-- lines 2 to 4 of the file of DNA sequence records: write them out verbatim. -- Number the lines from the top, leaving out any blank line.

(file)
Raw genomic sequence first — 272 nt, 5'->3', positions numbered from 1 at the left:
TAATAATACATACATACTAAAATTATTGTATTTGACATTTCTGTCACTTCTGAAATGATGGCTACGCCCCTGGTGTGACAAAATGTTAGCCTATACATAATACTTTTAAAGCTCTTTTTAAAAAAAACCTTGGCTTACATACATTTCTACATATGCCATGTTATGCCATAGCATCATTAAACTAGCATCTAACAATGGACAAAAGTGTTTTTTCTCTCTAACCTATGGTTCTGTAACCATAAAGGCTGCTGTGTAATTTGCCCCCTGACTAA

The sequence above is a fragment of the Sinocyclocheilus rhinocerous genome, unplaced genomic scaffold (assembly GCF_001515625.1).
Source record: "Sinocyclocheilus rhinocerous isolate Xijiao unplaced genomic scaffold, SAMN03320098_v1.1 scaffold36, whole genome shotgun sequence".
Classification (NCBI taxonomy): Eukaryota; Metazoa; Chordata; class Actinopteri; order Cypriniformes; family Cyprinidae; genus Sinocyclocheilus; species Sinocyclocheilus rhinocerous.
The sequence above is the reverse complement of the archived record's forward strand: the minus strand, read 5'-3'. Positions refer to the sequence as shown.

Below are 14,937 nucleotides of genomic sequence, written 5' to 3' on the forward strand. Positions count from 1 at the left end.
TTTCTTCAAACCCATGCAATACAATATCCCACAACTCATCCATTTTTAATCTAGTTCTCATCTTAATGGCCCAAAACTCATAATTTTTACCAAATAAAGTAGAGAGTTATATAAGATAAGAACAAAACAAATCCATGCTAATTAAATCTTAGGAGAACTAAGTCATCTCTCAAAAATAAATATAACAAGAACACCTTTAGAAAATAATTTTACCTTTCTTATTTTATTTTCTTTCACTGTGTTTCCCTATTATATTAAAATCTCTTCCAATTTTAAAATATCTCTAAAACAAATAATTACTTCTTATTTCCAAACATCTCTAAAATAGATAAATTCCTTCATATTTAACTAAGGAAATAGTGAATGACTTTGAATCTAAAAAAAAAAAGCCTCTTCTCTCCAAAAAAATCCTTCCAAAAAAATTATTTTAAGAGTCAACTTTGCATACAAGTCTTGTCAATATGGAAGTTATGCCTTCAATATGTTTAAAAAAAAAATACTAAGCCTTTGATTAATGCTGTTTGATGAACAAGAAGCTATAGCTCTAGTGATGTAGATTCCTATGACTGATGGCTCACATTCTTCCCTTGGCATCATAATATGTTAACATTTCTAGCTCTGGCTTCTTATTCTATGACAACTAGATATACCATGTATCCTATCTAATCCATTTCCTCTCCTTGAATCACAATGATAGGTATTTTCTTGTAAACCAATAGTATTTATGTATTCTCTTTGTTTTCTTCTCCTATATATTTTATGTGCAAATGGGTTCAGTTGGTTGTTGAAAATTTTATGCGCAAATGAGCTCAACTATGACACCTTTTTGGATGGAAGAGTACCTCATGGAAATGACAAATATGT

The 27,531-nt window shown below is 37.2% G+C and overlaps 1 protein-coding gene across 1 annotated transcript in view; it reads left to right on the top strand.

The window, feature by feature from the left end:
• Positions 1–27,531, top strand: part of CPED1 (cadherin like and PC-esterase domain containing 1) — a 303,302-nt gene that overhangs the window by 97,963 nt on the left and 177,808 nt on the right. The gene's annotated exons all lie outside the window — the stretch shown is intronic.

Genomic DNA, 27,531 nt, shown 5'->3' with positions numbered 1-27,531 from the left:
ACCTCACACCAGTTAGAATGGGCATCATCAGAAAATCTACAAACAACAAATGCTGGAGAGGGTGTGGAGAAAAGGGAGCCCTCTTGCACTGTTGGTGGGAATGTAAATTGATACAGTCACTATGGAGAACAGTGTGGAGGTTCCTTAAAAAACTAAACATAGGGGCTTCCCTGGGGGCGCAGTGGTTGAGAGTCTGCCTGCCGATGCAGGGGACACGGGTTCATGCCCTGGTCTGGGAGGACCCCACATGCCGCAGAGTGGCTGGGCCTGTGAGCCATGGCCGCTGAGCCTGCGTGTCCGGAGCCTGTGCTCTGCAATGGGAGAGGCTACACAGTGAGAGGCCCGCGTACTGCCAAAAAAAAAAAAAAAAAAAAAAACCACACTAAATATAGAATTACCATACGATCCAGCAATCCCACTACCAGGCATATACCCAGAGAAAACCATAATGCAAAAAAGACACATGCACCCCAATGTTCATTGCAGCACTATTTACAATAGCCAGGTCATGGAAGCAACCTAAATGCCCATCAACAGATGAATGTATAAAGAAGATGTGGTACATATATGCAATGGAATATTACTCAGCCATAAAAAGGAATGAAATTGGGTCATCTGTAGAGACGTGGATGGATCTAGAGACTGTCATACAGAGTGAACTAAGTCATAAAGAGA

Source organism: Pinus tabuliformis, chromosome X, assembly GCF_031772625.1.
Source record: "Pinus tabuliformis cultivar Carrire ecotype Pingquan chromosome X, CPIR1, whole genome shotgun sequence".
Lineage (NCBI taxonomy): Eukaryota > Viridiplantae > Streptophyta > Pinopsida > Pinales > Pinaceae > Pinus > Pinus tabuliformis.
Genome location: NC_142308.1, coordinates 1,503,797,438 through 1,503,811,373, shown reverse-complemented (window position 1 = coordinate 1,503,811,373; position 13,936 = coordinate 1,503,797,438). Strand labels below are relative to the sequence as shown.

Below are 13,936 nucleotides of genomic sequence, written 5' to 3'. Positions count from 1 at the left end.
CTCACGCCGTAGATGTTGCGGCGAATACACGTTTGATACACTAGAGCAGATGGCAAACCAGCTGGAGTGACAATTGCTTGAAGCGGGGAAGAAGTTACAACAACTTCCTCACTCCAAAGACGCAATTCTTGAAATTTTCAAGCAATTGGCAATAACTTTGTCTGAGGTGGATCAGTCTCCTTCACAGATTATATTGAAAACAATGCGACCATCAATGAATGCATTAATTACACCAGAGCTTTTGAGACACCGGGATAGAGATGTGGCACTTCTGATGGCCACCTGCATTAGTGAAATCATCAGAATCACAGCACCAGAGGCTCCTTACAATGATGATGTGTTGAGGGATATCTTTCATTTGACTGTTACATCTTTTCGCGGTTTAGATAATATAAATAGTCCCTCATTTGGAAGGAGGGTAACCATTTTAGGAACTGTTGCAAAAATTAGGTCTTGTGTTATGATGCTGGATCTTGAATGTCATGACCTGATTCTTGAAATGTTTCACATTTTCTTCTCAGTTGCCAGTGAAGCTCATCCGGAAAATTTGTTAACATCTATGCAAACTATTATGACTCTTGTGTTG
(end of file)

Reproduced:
TAATAATACATACATACTAAAATTATTGTATTTGACATTTCTGTCACTTCTGAAATGATGGCTACGCCCCTGGTGTGACAAAATGTTAGCCTATACATAATACTTTTAAAGCTCTTTTTAAAAAAAACCTTGGCTTACATACATTTCTACATATGCCATGTTATGCCATAGCATCATTAAACTAGCATCTAACAATGGACAAAAGTGTTTTTTCTCTCTAACCTATGGTTCTGTAACCATAAAGGCTGCTGTGTAATTTGCCCCCTGACTAA

The sequence above is a fragment of the Sinocyclocheilus rhinocerous genome, unplaced genomic scaffold (assembly GCF_001515625.1).
Source record: "Sinocyclocheilus rhinocerous isolate Xijiao unplaced genomic scaffold, SAMN03320098_v1.1 scaffold36, whole genome shotgun sequence".